Friday, May 19, 2006

Signals - Red, Amber, and Green.

A practice long assessment question.

Take about 30 minutes to give an answer, devoting about equal time to each part.

Specialised signaling compounds are very important in enabling bacterial cells to adapt and survive in different environments, and to coordinate cell responses.

Such bacterially made chemicals include compounds that can be involved in either inter-cellular communication outside the cell, or intra-cellular communication within the cell.

  1. Give examples of two structurally distinct intercellular (ie extra-cellular) signaling chemicals used by bacteria, and explain what you know about their functional roles and mechanisms of action.
  2. Give examples of two structurally distinct intracellular signaling chemicals used by bacteria, and explain what you know about their functional roles and mechanisms of action.
  3. Explain how a signaling pathway can activate expression of a set of unlinked genes, and give one specific example of a set of bacterial genes whose activity is triggered by an extra-cellular signal.


Anonymous microbialcells said...

There were two I recall
Nature. 2000 Oct 12;407(6805):762-4.
Quorum-sensing signals indicate that cystic fibrosis lungs are infected with
bacterial biofilms.
Singh PK, Schaefer AL, Parsek MR, Moninger TO, Welsh MJ, Greenberg EP.

The bacterium Pseudomonas aeruginosa permanently colonizes cystic fibrosis lungs
despite aggressive antibiotic treatment. This suggests that P. aeruginosa might
exist as biofilms--structured communities of bacteria encased in a self-produced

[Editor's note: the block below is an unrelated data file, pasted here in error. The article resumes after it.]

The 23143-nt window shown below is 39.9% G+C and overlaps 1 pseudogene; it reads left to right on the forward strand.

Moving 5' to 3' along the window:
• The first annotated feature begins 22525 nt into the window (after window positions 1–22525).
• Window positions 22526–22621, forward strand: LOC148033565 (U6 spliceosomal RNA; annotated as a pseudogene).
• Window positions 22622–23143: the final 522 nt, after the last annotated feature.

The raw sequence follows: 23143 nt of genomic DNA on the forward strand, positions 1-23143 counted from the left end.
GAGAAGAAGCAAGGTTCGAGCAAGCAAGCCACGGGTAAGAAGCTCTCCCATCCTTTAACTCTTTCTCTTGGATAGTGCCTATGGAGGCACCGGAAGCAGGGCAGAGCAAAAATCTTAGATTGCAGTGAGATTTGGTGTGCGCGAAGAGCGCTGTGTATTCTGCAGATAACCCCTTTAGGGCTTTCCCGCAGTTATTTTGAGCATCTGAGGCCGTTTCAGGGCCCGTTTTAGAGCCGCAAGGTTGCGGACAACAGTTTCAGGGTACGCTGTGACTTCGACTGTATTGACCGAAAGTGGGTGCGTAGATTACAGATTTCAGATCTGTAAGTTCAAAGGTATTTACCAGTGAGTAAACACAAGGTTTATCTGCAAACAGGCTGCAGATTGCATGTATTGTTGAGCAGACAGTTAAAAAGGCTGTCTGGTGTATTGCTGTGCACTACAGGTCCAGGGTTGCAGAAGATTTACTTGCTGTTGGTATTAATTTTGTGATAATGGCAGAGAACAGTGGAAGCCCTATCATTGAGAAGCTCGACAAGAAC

polymeric matrix--in the cystic fibrosis lung. Consistent with this hypothesis,
microscopy of cystic fibrosis sputum shows that P. aeruginosa are in
biofilm-like structures. P. aeruginosa uses extracellular quorum-sensing signals
(extracellular chemical signals that cue cell-density-dependent gene expression)
to coordinate biofilm formation. Here we found that cystic fibrosis sputum
produces the two principal P. aeruginosa quorum-sensing signals; however, the
relative abundance of these signals was opposite to that of the standard P.
aeruginosa strain PAO1 in laboratory broth culture. When P. aeruginosa sputum
isolates were grown in broth, some showed quorum-sensing signal ratios like
those of the laboratory strain. When we grew these isolates and PAO1 in a
laboratory biofilm model, the signal ratios were like those in cystic fibrosis
sputum. Our data support the hypothesis that P. aeruginosa are in a biofilm in
cystic fibrosis sputum. Moreover, quorum-sensing signal profiling of specific P.
aeruginosa strains may serve as a biomarker in screens to identify agents that
interfere with biofilm development.

Science. 2006 Feb 24;311(5764):1113-6.
Bacterial small-molecule signaling pathways.
Camilli A, Bassler BL.

Bacteria use diverse small molecules for extra- and intracellular signaling.
They scan small-molecule mixtures to access information about both their
extracellular environment and their intracellular physiological status, and
based on this information, they continuously interpret their circumstances and
react rapidly to changes. Bacteria must integrate extra- and intracellular
signaling information to mount appropriate responses to changes in their
environment. We review recent research into two fundamental bacterial
small-molecule signaling pathways: extracellular quorum-sensing signaling and
intracellular cyclic dinucleotide signaling. We suggest how these two pathways
may converge to control complex processes including multicellularity, biofilm
formation, and virulence. We also outline new questions that have arisen from
recent studies in these fields.

May 21, 2006 10:33 pm  

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